Some of my favorite finds included the striped maple buds and their subtle spring colors.
And then I found red maple twigs on the ground. That, too, will become a subject of further research on our walk. I suspect I know why they were on the ground, but we’ll see what conclusions the participants draw.
And then, and then, because I was looking, I found a couple of other surprises. This one is the cocoon of a Polyphemus Moth. Check out how it wrapped itself in the leaf. And can you see the silky outer layer of the cocoon located within?
And another–a Promethea Moth. Its cocoon was attached to the branch by a strong peduncle or stem and it had incorporated the curled red oak leaf. Talk about camouflage–at first I thought it was just a marcescent leaf that had withered but not fallen yet.
Our tour will include other flyers as we’ll take a closer look at the tracks and wing marks in the snow and try to figure out what the story was behind them.
And speaking of stories–many a trail features such a sign left behind accidentally by a hiker who lost a bit of traction when the Yaktrax fell off. Any takers? This one has been on the stump for a while so I think it’s fair game if you need one.
Jon Evans of Loon Echo and I plan to take the group to the summit and then find our way to the Foster Pond Outlook, where the stone cairn that’s usually three or four feet tall is barely a memory right now.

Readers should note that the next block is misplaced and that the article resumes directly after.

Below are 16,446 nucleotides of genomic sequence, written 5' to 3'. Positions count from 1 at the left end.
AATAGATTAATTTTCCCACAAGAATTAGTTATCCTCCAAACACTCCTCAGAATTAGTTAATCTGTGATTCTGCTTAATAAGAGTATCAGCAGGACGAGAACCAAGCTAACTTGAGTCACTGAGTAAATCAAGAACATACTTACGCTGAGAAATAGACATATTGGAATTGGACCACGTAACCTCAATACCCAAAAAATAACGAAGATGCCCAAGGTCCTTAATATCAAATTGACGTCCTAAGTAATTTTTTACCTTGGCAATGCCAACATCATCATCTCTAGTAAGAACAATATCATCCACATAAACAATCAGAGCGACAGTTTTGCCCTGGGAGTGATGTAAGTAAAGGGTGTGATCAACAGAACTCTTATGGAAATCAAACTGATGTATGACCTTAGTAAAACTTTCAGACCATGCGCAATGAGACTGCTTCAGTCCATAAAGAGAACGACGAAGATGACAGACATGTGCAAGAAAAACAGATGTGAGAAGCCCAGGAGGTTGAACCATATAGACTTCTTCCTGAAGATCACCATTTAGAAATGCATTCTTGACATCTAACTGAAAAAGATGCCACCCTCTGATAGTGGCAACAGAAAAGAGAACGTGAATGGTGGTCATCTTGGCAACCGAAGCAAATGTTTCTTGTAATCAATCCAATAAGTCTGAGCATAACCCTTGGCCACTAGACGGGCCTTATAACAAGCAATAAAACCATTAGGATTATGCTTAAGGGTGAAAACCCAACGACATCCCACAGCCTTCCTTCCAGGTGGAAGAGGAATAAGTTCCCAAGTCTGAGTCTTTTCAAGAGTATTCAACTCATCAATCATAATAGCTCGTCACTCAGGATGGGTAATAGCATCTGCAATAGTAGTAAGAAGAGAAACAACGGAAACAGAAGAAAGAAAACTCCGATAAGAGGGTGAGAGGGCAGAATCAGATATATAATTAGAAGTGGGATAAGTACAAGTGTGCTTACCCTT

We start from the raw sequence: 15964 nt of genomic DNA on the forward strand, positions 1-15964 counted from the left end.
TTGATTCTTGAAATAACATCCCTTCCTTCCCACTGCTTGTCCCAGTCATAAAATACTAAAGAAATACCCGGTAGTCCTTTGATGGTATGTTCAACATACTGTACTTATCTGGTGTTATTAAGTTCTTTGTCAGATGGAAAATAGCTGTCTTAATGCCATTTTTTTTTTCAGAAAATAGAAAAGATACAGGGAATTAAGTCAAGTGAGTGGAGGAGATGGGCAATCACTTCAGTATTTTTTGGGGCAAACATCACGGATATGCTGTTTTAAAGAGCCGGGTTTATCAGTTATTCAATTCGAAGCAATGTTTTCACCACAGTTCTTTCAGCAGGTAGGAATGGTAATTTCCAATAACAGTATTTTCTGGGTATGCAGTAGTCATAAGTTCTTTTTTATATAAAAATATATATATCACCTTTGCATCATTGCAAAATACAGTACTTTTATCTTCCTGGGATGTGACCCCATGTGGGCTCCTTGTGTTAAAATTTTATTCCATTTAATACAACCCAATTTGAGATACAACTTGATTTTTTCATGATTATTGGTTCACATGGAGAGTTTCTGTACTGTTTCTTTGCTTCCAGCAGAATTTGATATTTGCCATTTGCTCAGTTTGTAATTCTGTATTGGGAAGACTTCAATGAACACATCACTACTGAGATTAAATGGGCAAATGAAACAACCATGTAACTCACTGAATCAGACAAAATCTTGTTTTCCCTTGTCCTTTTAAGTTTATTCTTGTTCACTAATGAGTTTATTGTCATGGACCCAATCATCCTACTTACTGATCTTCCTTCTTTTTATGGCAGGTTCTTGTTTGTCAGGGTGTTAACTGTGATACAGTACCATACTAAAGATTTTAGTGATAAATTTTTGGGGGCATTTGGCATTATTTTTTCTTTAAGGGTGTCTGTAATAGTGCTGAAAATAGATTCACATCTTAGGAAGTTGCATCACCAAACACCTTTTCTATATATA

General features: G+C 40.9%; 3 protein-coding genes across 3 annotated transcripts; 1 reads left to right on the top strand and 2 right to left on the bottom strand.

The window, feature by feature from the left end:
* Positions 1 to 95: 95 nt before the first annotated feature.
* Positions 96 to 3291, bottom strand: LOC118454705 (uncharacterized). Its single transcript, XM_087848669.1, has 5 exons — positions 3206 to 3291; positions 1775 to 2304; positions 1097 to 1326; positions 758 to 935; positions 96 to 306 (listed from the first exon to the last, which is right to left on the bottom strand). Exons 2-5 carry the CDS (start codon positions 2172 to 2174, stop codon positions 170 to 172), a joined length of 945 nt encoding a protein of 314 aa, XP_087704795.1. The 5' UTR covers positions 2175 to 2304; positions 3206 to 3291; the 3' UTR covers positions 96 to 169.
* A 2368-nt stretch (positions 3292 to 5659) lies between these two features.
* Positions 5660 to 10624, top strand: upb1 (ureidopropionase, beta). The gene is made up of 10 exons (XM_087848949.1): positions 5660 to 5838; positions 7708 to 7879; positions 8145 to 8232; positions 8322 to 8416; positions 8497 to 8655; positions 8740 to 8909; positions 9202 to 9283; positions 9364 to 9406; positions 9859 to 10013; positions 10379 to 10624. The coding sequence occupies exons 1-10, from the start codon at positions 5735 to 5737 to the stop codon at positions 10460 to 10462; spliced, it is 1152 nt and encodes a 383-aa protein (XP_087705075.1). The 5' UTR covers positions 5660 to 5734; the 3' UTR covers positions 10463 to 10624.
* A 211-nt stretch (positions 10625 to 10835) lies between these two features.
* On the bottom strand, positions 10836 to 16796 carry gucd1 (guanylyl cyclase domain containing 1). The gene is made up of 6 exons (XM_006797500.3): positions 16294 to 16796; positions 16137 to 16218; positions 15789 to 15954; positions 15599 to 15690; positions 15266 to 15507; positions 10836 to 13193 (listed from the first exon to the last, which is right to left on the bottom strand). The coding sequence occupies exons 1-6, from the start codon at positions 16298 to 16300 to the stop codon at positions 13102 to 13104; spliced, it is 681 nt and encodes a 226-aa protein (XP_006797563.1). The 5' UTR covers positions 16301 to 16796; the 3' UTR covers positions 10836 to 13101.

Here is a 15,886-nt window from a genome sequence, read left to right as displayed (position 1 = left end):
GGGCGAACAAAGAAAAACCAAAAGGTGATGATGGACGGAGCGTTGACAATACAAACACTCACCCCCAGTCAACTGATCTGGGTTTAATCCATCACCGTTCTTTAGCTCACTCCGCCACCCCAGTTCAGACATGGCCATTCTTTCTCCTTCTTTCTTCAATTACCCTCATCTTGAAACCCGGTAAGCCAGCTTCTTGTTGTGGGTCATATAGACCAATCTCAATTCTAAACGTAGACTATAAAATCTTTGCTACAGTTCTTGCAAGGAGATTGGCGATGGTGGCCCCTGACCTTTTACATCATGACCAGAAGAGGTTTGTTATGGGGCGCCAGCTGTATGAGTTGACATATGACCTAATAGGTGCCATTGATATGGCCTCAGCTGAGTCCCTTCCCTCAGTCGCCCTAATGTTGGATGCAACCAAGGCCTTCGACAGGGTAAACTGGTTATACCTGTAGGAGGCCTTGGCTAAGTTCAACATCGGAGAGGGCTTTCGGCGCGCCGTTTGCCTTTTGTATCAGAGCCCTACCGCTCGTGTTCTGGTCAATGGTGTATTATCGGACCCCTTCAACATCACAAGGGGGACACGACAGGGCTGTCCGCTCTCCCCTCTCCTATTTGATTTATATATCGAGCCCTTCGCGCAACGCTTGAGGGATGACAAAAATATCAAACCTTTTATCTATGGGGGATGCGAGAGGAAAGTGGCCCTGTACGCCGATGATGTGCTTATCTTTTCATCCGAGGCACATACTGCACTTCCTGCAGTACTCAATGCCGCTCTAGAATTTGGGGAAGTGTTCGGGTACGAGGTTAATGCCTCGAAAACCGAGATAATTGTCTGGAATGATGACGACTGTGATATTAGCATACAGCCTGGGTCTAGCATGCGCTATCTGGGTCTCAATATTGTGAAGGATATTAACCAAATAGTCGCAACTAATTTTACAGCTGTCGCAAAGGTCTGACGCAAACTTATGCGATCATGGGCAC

About two hours after we start, we’ll lead the group out, and if the sun is shining much as it did today, the trees’ shadows will bridge the gap between winter and spring and help those who are seeking change bring it into focus.
I feel honored that Jon invited me to help him lead this one for it’s in conjunction with the Lake Region campaign called Bring Change 2 Mind. The group focuses on encouraging conversation and ending the stigma surrounding mental illnesses and substance use disorders. Our aim tomorrow will be to discuss and reflect on how time spent outdoors can encourage positive mental health and well-being.
It may be too late to sign up, but here are the details just in case: Hike for Mental Health.
Even if you can’t join us, I hope you’ll head outdoors and find the change you seek.